Arsènne: head nurse at the Chièpo health centre, Côte d’Ivoire
"When health workers remain in a particular place for a long time, they get to know the community they are serving and a climate of trust is created between the two parties, which helps a lot when it comes to taking care of the sick"
Arsènne qualified as a nurse in Côte d’Ivoire. He has been working at the health centre in Chièpo, a town in the south of the country, since 2019. He is now the head nurse at the centre and over the years has witnessed the improvements brought about due to the intervention project implemented jointly by the Anesvad and Raoul Follereau foundations.
You arrived at this health centre before the implementation of the Anesvad Foundation and Raoul Follereau Foundation project. What were your first impressions of the place?
The truth is that when I arrived here and saw the centre, I almost left. I swear. It was in a terrible state.
The maternity building looked nothing like the one you see now. It looked like anything but a health facility. There was electricity in the village, but not in the health centre. It was difficult to wash yourself. And it was the same when we needed to treat people.
Of all the shortcomings you encountered in the health centre when you arrived, which did you see as the most significant?
The lack of access to water. We didn’t even have toilets. As you know, to maintain sanitation, you shouldn’t defecate outside or urinate outside as it can lead to diseases. But if there are no toilets, what can you do? We had to make do. And when patients came and asked us where they could relieve themselves, we didn’t know where to send them.
There are rooms in both the dispensary and the maternity ward, but that’s where we told the women to go to relieve themselves. And the problem also affected us, because we couldn’t wash ourselves, and you know how important that is in a health facility, apart from the use of medicines.
What impact did these working conditions have on the healthcare team?
One of the problems with this centre was that staff kept leaving. I’ve been here the longest and it’s because of the working conditions in the past. When health workers remain in a particular place for a long time, they get to know the community they are serving.
The community also gets to know the health workers and a climate of trust is created between the two parties, which helps a lot when it comes to taking care of the sick, because we can’t treat someone we don’t know.
Has the situation at the health centre improved since then?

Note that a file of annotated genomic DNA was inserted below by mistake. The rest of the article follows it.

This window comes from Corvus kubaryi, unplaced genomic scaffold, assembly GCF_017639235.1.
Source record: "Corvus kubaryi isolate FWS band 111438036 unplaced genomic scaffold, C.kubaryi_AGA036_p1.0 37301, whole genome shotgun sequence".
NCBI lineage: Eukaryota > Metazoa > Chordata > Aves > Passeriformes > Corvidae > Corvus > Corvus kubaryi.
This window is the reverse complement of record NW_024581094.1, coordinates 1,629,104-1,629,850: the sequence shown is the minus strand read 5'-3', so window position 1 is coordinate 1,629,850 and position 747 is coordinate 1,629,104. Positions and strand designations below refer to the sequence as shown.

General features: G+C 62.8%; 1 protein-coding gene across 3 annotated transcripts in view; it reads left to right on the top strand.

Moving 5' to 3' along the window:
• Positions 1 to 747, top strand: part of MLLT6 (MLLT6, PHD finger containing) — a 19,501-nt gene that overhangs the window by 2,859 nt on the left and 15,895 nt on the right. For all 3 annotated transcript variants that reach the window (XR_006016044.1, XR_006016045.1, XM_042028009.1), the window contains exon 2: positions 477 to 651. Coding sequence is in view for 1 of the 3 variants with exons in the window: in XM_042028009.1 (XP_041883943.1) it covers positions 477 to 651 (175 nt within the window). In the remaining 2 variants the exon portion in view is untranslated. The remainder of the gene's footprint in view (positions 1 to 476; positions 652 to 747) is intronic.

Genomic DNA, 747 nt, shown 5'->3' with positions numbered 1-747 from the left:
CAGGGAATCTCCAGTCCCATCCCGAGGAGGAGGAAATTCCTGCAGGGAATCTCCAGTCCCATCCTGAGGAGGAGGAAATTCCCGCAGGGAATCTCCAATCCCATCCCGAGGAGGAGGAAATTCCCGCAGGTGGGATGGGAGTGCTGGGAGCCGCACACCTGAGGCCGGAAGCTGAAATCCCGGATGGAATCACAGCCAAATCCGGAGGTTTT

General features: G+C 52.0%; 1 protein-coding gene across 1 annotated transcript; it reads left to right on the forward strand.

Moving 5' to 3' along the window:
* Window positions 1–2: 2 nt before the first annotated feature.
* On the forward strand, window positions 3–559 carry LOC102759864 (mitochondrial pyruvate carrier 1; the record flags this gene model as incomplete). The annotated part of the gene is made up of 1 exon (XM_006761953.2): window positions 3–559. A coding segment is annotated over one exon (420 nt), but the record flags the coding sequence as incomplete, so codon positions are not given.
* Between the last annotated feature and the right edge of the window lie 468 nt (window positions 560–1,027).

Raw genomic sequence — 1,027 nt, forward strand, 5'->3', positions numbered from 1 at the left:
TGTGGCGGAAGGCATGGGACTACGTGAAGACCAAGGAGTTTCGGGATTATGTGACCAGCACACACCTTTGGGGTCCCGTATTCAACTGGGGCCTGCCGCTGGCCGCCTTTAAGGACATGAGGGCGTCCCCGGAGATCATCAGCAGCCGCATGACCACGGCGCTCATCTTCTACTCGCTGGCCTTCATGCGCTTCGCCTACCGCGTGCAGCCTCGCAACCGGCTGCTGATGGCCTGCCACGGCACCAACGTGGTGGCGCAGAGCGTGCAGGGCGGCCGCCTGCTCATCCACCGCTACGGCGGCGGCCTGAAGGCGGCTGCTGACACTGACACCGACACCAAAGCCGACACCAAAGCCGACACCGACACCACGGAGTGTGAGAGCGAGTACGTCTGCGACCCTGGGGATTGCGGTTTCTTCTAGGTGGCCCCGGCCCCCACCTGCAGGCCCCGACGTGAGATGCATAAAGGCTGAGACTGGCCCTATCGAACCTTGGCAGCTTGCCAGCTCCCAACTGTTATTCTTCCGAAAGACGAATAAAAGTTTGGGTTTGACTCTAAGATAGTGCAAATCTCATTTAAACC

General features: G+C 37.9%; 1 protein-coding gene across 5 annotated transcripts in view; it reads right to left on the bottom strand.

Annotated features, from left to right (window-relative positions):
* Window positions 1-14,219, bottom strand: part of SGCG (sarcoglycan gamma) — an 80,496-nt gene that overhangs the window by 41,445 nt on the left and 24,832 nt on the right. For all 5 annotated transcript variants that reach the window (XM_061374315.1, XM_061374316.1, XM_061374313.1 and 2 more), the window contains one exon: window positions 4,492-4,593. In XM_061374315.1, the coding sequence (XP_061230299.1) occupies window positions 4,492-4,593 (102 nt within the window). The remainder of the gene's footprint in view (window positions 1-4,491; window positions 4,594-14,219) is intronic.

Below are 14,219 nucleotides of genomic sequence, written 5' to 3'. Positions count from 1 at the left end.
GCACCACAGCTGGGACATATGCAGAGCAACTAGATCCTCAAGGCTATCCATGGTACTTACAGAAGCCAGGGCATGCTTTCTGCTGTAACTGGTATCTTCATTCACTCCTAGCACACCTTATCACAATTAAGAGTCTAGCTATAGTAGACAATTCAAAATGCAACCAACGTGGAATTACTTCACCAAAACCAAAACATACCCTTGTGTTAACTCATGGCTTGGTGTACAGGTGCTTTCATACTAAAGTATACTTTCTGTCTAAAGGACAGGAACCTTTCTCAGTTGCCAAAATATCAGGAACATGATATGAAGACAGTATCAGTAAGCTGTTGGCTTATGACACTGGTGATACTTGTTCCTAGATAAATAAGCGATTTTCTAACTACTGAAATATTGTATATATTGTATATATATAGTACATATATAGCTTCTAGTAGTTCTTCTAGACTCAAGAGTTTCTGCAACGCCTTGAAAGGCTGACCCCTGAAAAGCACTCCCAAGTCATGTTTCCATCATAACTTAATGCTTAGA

Yes, things finally changed when the Raoul Follereau Foundation and the Anesvad Foundation arrived. We got electricity and now we have air-conditioning in the offices. This wasn’t possible before.
We also now have taps and toilets in the different offices. We even have an incinerator, which is vital. If there isn’t a good waste management system, especially for infectious waste, a patient might show up with malaria, for example, and go home with a more serious illness.
How was waste managed before the incinerator was installed?
We had an incineration pit that was an environmental hazard, a hazard to ourselves and a hazard to those nearby, as well as to the children who came to play. However, thanks to the installation of the incinerator, that’s no longer the case.
It’s the only one of its kind in the entire region. We’re pleased that we can now handle the safety boxes and the waste on site. And the state has found that the incinerator is a better solution. They’re currently investigating whether the other health facilities in Divo can send their waste here to Chièpo to be treated.
From your point of view, what is the most important aspect of the health centre intervention project?
For me, it’s the fact that many factors have been taken into account to ensure the viability of the project, not only the upgrading of the centre and its equipment. The population has been organised to improve community participation. They’ve been educated as to the importance of hygiene and sanitation. Bins have been installed in the village so that waste can be collected and accumulated in a better location.
All of this has a real impact, because we were seeing numerous cases of gastroenteritis, caused by poor quality of life, poor hygiene and poor water quality.